It's amazing what you can find on the doorstep on a dismal, cold, damp February Saturday afternoon when you can't think of a thing to do. A quick search of the local what's on pages revealed a museum we'd read about ages ago and promptly forgotten - the Lapworth Museum of Geology. Like the Barber Institute the other week this turned out to be on the University of Birmingham campus, tucked away in the Grade II* listed 'Earth Sciences' building. Also like the Barber it was more 'educational institution' than genuine museum, but it also turned out to be fascinating.
A room full of glass cases revealed hidden treasures. There was everything from tiny trilobite fossils to whole dinosaur skeletons (okay, small ones, but still...); from fragments of precious metal to vast crystals of galena and quartz. Apparently the museum was started in 1880 by Charles Lapworth (hence the name) with a collection of fossils found mostly in the West Midlands. Since then it's been added to from all over the world and it's now one of the largest specialist geological museums in the country.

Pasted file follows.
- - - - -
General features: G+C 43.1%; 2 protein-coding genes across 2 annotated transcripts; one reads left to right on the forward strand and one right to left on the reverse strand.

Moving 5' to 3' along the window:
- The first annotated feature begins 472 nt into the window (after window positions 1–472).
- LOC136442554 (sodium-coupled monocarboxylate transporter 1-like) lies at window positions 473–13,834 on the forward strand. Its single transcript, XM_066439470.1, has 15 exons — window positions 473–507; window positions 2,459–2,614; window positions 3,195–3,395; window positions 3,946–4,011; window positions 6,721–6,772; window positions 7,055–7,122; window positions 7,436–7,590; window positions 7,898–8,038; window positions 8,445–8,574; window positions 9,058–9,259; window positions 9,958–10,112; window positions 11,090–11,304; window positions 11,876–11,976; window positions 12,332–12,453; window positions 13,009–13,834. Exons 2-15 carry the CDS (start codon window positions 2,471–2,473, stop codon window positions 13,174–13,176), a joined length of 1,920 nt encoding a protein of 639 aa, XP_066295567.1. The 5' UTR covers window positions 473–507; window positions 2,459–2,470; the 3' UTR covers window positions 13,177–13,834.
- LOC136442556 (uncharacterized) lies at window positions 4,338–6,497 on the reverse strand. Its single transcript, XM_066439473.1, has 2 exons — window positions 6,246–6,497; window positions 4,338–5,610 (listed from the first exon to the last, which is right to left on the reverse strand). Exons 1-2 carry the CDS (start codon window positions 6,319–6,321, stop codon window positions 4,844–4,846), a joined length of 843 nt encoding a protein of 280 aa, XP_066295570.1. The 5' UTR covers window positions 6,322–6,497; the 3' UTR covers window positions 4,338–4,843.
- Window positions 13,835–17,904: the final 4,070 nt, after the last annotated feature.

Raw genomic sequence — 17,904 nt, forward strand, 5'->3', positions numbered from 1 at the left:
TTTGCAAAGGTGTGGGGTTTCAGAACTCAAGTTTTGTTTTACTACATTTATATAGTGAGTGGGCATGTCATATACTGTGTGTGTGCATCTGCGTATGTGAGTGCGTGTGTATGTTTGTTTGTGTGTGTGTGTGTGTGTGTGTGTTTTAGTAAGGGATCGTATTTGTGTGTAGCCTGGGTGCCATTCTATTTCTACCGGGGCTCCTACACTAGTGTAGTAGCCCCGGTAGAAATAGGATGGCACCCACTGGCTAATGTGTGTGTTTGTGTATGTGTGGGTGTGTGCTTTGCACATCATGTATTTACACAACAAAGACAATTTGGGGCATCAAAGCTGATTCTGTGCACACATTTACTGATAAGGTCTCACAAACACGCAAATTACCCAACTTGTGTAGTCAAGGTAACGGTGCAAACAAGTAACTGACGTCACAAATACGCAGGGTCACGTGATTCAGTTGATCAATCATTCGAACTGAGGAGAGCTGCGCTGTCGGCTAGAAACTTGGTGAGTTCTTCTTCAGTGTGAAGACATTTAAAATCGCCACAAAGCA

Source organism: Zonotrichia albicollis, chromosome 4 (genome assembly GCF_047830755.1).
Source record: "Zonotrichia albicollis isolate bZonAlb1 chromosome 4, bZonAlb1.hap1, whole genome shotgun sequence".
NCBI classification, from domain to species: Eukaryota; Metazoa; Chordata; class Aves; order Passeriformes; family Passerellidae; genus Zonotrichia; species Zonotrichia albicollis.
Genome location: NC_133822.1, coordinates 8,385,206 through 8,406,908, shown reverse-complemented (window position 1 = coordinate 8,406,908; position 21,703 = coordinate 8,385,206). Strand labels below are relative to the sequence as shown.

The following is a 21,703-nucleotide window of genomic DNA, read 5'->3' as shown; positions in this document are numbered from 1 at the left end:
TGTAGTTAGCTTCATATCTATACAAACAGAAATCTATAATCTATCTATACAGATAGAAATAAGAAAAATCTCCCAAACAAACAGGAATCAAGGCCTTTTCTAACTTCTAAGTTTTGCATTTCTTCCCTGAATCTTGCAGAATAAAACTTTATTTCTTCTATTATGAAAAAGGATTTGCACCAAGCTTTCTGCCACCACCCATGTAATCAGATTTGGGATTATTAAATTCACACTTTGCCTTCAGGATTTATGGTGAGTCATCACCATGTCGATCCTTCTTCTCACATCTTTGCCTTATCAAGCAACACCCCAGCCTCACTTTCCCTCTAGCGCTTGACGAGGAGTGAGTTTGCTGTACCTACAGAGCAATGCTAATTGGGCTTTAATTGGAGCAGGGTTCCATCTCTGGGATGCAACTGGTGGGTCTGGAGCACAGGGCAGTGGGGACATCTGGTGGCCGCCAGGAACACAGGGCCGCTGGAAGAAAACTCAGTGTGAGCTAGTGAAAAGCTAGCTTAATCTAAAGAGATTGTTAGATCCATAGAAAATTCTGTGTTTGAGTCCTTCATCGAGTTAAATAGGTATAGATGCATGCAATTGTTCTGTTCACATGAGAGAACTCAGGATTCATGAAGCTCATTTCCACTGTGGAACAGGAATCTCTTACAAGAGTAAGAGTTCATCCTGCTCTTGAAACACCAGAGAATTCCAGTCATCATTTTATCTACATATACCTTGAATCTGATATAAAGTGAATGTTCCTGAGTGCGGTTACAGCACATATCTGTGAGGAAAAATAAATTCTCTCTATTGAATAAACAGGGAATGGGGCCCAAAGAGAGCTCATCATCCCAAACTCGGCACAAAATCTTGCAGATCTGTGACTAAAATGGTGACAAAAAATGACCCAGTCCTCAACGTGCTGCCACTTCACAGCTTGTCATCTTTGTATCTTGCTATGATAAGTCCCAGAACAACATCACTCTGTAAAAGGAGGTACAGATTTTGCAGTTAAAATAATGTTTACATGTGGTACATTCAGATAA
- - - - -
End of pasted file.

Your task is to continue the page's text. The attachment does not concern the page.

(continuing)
My only criticism is that some of the labelling is very old-fashioned and unhelpful: small cardboard labels with vast Latin names and not much actual information. It was still great fun, though, and we would happily go again.